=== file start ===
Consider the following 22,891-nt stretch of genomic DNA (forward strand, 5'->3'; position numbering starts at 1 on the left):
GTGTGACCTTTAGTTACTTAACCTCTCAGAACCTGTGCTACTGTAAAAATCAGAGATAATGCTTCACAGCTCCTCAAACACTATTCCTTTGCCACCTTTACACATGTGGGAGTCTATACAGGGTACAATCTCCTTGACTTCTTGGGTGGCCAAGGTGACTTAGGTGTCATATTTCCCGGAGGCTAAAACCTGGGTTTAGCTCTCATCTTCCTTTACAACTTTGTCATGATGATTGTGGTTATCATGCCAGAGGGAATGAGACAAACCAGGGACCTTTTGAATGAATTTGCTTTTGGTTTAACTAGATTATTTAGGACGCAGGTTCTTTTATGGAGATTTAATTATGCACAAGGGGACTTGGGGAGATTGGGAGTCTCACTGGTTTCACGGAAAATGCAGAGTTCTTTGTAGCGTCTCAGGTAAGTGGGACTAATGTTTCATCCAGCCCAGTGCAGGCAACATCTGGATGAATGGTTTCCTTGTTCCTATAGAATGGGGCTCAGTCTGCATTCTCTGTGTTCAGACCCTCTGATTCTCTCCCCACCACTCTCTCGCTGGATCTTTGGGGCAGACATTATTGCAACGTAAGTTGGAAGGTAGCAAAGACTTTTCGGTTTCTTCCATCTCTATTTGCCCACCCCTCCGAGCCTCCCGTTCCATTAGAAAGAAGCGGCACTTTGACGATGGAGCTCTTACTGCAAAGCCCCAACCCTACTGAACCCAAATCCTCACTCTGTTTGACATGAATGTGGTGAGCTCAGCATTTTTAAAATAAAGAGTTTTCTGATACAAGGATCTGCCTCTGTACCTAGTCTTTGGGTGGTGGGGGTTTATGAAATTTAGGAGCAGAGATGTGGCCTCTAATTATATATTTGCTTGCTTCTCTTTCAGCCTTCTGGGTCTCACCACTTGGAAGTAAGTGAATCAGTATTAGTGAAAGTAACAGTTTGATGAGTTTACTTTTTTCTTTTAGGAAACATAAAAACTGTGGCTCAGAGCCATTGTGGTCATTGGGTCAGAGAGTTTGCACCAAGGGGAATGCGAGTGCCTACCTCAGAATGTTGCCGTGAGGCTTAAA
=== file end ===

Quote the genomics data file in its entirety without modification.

Consider the following 22,891-nt stretch of genomic DNA (forward strand, 5'->3'; position numbering starts at 1 on the left):
GTGTGACCTTTAGTTACTTAACCTCTCAGAACCTGTGCTACTGTAAAAATCAGAGATAATGCTTCACAGCTCCTCAAACACTATTCCTTTGCCACCTTTACACATGTGGGAGTCTATACAGGGTACAATCTCCTTGACTTCTTGGGTGGCCAAGGTGACTTAGGTGTCATATTTCCCGGAGGCTAAAACCTGGGTTTAGCTCTCATCTTCCTTTACAACTTTGTCATGATGATTGTGGTTATCATGCCAGAGGGAATGAGACAAACCAGGGACCTTTTGAATGAATTTGCTTTTGGTTTAACTAGATTATTTAGGACGCAGGTTCTTTTATGGAGATTTAATTATGCACAAGGGGACTTGGGGAGATTGGGAGTCTCACTGGTTTCACGGAAAATGCAGAGTTCTTTGTAGCGTCTCAGGTAAGTGGGACTAATGTTTCATCCAGCCCAGTGCAGGCAACATCTGGATGAATGGTTTCCTTGTTCCTATAGAATGGGGCTCAGTCTGCATTCTCTGTGTTCAGACCCTCTGATTCTCTCCCCACCACTCTCTCGCTGGATCTTTGGGGCAGACATTATTGCAACGTAAGTTGGAAGGTAGCAAAGACTTTTCGGTTTCTTCCATCTCTATTTGCCCACCCCTCCGAGCCTCCCGTTCCATTAGAAAGAAGCGGCACTTTGACGATGGAGCTCTTACTGCAAAGCCCCAACCCTACTGAACCCAAATCCTCACTCTGTTTGACATGAATGTGGTGAGCTCAGCATTTTTAAAATAAAGAGTTTTCTGATACAAGGATCTGCCTCTGTACCTAGTCTTTGGGTGGTGGGGGTTTATGAAATTTAGGAGCAGAGATGTGGCCTCTAATTATATATTTGCTTGCTTCTCTTTCAGCCTTCTGGGTCTCACCACTTGGAAGTAAGTGAATCAGTATTAGTGAAAGTAACAGTTTGATGAGTTTACTTTTTTCTTTTAGGAAACATAAAAACTGTGGCTCAGAGCCATTGTGGTCATTGGGTCAGAGAGTTTGCACCAAGGGGAATGCGAGTGCCTACCTCAGAATGTTGCCGTGAGGCTTAAA